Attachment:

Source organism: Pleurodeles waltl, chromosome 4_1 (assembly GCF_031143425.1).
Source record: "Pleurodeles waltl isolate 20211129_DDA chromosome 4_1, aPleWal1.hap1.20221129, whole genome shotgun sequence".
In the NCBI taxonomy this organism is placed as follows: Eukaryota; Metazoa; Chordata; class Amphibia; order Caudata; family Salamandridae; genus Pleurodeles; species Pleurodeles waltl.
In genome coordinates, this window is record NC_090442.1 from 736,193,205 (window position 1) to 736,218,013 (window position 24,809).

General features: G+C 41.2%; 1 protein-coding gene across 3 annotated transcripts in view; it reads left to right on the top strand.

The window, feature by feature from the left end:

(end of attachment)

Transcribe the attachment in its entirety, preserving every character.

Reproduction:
Source organism: Pleurodeles waltl, chromosome 4_1 (assembly GCF_031143425.1).
Source record: "Pleurodeles waltl isolate 20211129_DDA chromosome 4_1, aPleWal1.hap1.20221129, whole genome shotgun sequence".
In the NCBI taxonomy this organism is placed as follows: Eukaryota; Metazoa; Chordata; class Amphibia; order Caudata; family Salamandridae; genus Pleurodeles; species Pleurodeles waltl.
In genome coordinates, this window is record NC_090442.1 from 736,193,205 (window position 1) to 736,218,013 (window position 24,809).

General features: G+C 41.2%; 1 protein-coding gene across 3 annotated transcripts in view; it reads left to right on the top strand.

The window, feature by feature from the left end: